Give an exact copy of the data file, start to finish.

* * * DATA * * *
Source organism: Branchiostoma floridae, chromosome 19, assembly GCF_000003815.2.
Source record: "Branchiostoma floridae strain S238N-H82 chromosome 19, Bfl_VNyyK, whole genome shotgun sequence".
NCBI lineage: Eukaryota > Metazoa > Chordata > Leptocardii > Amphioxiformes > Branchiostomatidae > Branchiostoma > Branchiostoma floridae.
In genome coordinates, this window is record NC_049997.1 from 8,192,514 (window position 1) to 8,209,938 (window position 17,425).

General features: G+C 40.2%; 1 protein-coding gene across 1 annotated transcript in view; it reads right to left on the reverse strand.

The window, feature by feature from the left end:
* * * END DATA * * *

Source organism: Branchiostoma floridae, chromosome 19, assembly GCF_000003815.2.
Source record: "Branchiostoma floridae strain S238N-H82 chromosome 19, Bfl_VNyyK, whole genome shotgun sequence".
NCBI lineage: Eukaryota > Metazoa > Chordata > Leptocardii > Amphioxiformes > Branchiostomatidae > Branchiostoma > Branchiostoma floridae.
In genome coordinates, this window is record NC_049997.1 from 8,192,514 (window position 1) to 8,209,938 (window position 17,425).

General features: G+C 40.2%; 1 protein-coding gene across 1 annotated transcript in view; it reads right to left on the reverse strand.

The window, feature by feature from the left end: